# The cone of positive semidefinite matrices is self-dual? (reference needed)

I'm seeking a reference for the following fact.

The cone of positive semidefinite matrices is self-dual (a.k.a. self-polar).

This result is relatively easy to prove, has been known for a long time, and is fundamental to things like semidefinite programming. Ideally, I would like a reference that reflects all three of those properties. Unfortunately, the properties themselves make it hard to find a good reference to cite. (Many sources I've looked at consider this result elementary and well-known enough to simply state without proof or reference. That was sort of my plan as well, but a referee is now asking for a reference, and seeing as how our paper is outside of optimization theory, I think that's probably reasonable.)

By the way, this result is occasionally referred to as Fejer's Trace Theorem, although I have never encountered an actual reference to any publication of Fejer. So if anyone knows the source of this attribution, that would be interesting.

Any help would be greatly appreciated!

• The claim is proved on p. 9 of the book of Faraut and Koranyi. It is sufficiently elementary and well-known as to need no reference.The book of Nesterov and Nemirovskii Interior-Point Polynomial Algorithms in Convex Programming has some discussion of this cone in the context of optimization (see e.g. section 5.4.5, but it appears elsewhere in the book too). Commented Jul 6, 2018 at 9:38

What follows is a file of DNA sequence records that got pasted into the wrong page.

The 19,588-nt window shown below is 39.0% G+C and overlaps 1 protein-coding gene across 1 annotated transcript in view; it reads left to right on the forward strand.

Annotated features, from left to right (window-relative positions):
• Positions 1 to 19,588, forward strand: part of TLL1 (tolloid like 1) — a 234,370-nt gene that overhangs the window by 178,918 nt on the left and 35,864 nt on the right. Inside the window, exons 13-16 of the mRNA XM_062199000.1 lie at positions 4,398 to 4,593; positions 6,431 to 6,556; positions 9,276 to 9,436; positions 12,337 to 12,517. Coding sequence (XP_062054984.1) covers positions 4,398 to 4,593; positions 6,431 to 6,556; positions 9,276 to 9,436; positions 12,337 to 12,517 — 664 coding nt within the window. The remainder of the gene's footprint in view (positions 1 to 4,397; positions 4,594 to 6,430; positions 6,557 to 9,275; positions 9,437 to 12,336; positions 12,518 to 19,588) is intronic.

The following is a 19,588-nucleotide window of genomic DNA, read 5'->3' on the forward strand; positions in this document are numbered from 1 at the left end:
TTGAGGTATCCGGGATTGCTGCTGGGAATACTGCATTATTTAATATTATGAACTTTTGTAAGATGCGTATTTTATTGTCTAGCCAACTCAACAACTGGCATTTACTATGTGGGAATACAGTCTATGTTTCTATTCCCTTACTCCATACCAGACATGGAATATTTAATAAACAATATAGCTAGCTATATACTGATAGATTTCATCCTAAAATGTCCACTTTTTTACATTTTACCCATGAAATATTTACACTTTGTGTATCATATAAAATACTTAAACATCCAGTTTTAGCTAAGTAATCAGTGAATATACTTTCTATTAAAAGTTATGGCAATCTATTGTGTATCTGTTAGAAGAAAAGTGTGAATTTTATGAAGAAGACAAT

I am pretty sure Boyd's convex optimization (available on his web page as a pdf) talks about this (yes: example 2.24)

• Great! I don't know if this is the ideal reference I'm after, but it certainly looks better than any I knew of before. Commented Jun 9, 2011 at 19:23

Perhaps the Notes section of the classic book: Analysis on symmetric cones is of help.

In particular, they mention that the following paper of Koecher started the study of symmetric cones. I have not yet read this paper, so cannot say if it was this paper that described the self-duality result that you mention. But I hope the Notes section mentioned above does provide some clues.

M. Koecher (1957). Positivitätsbereiche in $R^n$. Amer J. Math., 79.

• I'm in the process of trying to get ahold of this book. It sounds promising. Commented Jun 9, 2011 at 19:34

I know you are looking for a reference and you probably know how to prove it (and that the post is old). However, I want to include a short form of the proof for those coming to the post for this reason.

Note that

$$\def\<{\langle}\def\>{\rangle}\DeclareMathOperator{\tr}{tr} \<X,Y\>=\tr(XY)=\sum_{i,j=1}^n\lambda_i^X \lambda_j^Y\<v_i^X,v_j^Y\>^2,$$

where $\lambda_i^X$ is the the $i$-th eigenvalue of $X$ corresponding to the (normalized) eigenvector $v_i^X$ (and equivalently for $Y$). Consider the eigenvectors to be choosen as an orthonormal system. From this, it is easy to see $\<X,Y\>\ge 0$ for positive semi-definite matrices $X$ and $Y$. However, if e.g. $X$ is not positive semi-definite but has a negative eigenvalue, say $\lambda_1^X<0$, then we can choose

$$Y := v_1^X (v_1^X)^\top \in \mathbf S^n_+.$$

This gives $\<X,Y\><0$. And this is exactly what proves that $\mathbf S^n_+$ is self-dual:

$$X\in\mathbf S^n_+ \qquad\Longleftrightarrow \qquad \<X,Y\>\ge 0\text{ for all Y\in\mathbf S^n_+}.$$